sync: additional XEPs
[skm-ma-ws1314.git] / sec-discussion.tex
1 \section{Discussion}
2 %\todo
3 \pages{3}
6 \subsection{Related Approaches}
8 This section gives a short overview of related protocols for the Internet of
9 Things and shows their advantages and disadvantages, which are summarized in
10 Table~\ref{tab:comparison}.
12 \begin{table}
13 \small\centering
14 \caption{Comparison of related approaches}
15 \label{tab:comparison}
16 \begin{tabular}{|l||l|l|l|l|}
17 \hline
18 Feature & Chatty Things & CoAP & MQTT & WS4D \\
19 \hline\hline
20 application gateways neccessary & - & yes & yes & - \\ \hline
21 usable with standard clients & yes & - & - & (yes) \\ \hline
22 discovery support & yes & yes & - & yes\\ \hline
23 IPv6/6LoWPAN ready & yes & yes & ? & partial \\ \hline
24 asynchronous messages & yes & yes & & \\ \hline
25 protocol overhead & moderate & small & small & high \\ \hline
26 \end{tabular}
27 \end{table}
29 \paragraph{Constrained Application Protocol (CoAP)}
31 The Constrained Application Protocol~\cite{draft-ietf-core-coap-18} focuses on
32 machine-to-machine communication and originates from the IETF Constrained
33 Resources Working Group, but still has been only in draft status since 2010.\ It
34 allows a mapping to HTTP, and is therefore stateless, but it specifies a binary
35 protocol, which makes it neccessary to deploy application-level gateways and
36 special client software to communicate with its environment. It relies on UDP,
37 but emulates congestion control, message confirmation and message IDs, since –
38 in contrast to HTTP – messages can be sent asynchronously. Discovery is also
39 specified and done over multicast, service discovery is then done over a
40 well-known URI on the host. Since it is a binary protocol and mostly
41 self-contained, it has low protocol overhead and parsing complexity.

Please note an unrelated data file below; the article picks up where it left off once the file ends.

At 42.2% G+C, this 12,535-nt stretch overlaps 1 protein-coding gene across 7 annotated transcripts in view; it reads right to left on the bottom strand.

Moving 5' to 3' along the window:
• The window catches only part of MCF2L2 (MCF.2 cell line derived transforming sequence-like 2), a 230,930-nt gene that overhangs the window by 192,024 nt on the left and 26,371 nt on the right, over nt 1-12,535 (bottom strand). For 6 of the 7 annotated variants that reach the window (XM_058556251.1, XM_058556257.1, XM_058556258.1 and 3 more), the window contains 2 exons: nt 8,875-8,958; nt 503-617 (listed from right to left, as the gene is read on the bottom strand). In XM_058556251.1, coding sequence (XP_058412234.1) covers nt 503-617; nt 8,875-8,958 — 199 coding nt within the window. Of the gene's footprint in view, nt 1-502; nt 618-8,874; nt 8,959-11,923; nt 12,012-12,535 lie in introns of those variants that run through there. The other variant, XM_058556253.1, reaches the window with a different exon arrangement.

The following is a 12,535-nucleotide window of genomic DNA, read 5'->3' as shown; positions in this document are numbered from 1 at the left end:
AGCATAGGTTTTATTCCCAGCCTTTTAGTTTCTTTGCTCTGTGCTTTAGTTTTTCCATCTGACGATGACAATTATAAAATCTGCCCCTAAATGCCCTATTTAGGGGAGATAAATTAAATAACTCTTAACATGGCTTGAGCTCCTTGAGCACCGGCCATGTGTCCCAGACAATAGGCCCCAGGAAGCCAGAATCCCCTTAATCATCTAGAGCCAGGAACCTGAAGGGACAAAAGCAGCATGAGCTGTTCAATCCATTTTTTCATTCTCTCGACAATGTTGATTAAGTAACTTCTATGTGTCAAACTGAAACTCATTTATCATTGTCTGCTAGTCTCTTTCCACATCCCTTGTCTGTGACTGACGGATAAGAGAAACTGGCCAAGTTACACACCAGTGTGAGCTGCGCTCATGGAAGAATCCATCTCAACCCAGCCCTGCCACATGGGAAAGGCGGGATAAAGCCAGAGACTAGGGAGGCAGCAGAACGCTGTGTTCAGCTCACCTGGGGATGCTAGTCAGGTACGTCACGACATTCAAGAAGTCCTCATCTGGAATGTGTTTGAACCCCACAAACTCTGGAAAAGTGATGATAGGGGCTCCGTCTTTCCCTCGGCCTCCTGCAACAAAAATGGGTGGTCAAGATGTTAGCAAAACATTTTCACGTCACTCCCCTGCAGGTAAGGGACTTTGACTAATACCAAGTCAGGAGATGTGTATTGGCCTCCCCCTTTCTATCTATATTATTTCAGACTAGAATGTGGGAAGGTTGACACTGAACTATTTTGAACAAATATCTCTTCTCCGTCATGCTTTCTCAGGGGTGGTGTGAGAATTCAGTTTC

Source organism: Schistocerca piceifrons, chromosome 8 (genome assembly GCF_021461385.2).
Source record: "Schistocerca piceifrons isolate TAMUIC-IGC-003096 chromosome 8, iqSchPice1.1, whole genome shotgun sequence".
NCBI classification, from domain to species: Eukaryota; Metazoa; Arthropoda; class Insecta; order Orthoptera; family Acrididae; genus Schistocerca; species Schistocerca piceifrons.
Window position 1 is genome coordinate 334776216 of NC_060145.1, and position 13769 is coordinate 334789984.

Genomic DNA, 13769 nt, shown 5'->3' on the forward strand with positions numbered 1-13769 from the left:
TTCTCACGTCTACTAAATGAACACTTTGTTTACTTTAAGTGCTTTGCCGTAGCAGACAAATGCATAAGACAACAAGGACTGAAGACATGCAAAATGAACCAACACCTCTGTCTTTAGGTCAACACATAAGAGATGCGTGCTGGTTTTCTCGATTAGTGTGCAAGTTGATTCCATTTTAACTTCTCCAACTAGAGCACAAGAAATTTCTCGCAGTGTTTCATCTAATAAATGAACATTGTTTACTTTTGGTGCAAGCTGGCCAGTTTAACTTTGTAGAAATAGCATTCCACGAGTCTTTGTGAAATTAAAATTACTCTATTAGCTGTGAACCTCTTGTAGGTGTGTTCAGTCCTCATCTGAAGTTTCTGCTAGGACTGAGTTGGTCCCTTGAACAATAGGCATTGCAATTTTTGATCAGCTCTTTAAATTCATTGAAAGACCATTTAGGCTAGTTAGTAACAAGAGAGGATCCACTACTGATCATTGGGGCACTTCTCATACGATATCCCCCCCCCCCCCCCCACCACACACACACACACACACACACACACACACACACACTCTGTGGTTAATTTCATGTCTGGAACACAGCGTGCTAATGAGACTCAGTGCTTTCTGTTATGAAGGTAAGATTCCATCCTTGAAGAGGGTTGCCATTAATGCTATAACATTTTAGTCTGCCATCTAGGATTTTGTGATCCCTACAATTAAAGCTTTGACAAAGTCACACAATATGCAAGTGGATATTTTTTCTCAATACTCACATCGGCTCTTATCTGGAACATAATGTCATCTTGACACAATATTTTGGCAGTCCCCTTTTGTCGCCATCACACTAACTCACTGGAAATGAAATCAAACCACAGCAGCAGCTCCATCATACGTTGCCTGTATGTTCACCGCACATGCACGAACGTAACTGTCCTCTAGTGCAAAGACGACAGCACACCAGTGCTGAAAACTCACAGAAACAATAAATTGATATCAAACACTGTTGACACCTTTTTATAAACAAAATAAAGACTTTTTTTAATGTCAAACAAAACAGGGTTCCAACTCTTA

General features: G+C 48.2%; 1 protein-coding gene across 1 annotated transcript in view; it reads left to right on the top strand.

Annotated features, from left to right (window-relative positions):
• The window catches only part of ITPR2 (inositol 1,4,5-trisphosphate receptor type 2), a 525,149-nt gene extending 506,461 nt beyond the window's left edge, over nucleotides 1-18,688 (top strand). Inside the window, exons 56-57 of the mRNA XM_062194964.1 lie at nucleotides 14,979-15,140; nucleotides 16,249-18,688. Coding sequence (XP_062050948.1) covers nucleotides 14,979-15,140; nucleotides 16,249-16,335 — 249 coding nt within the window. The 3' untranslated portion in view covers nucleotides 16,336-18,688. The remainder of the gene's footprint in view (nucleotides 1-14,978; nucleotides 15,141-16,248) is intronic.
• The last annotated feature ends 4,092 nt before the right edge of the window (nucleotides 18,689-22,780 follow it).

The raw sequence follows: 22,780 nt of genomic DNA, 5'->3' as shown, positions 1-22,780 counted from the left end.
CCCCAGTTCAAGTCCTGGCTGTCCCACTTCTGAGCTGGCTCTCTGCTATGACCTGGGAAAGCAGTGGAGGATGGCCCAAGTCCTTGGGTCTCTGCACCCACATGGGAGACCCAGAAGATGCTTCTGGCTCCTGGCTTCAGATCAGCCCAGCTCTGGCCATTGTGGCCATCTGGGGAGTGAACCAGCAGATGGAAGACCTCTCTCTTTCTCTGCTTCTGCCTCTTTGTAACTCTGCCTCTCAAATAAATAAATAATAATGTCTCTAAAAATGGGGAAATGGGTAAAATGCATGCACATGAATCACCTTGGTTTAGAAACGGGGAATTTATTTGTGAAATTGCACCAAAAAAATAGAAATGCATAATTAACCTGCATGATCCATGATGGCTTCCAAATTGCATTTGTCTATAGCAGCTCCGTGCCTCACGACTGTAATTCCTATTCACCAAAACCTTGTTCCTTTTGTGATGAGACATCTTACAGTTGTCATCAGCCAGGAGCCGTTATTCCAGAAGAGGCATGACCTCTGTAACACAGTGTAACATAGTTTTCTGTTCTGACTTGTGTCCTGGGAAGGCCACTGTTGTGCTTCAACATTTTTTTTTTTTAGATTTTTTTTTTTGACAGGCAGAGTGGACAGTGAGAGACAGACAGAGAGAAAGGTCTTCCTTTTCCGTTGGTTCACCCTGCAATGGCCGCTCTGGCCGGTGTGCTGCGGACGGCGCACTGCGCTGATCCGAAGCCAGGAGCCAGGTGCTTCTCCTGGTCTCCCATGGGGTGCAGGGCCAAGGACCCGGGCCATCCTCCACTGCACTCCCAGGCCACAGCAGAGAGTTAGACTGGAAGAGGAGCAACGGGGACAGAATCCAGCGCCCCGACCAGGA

43 \paragraph{MQ Telemetry Transport (MQTT)}
45 Specified by IBM as a binary protocol, the MQ Telemetry Transport~\cite{mqtt}
46 has been proposed as an OASIS standard for machine-to-machine communication. It
47 also relies on TCP/IP, and its fixed message header is only 2 bytes in size, but
48 can contain further variable headers. Since it is also only used in embedded
49 networks, application gateways and appropriate client software are necessary.
50 Its main feature is a publish-subscribe mechanism with topic names, discovery is
51 not specified.
53 \paragraph{Web Service for Devices (WS4D)}
55 As a different approach to avoid application-level gateways, WS4D has been
56 specified as a Devices Profile for Web Services~\cite{zeeb-moritz-ws4d}. Since
57 Web Services are wide-spread in the business world, this approach can probably
58 be used in existing infrastructures, and is also focused on multiple platforms
59 like embedded systems and servers. Web Services can be very flexible and
60 composable, and discovery is already specified, however, this also comes at a
61 cost: web services are enclosed in SOAP, which is enclosed in HTTP, which is
62 transported over TCP, which introduces very much overhead, except with SOAP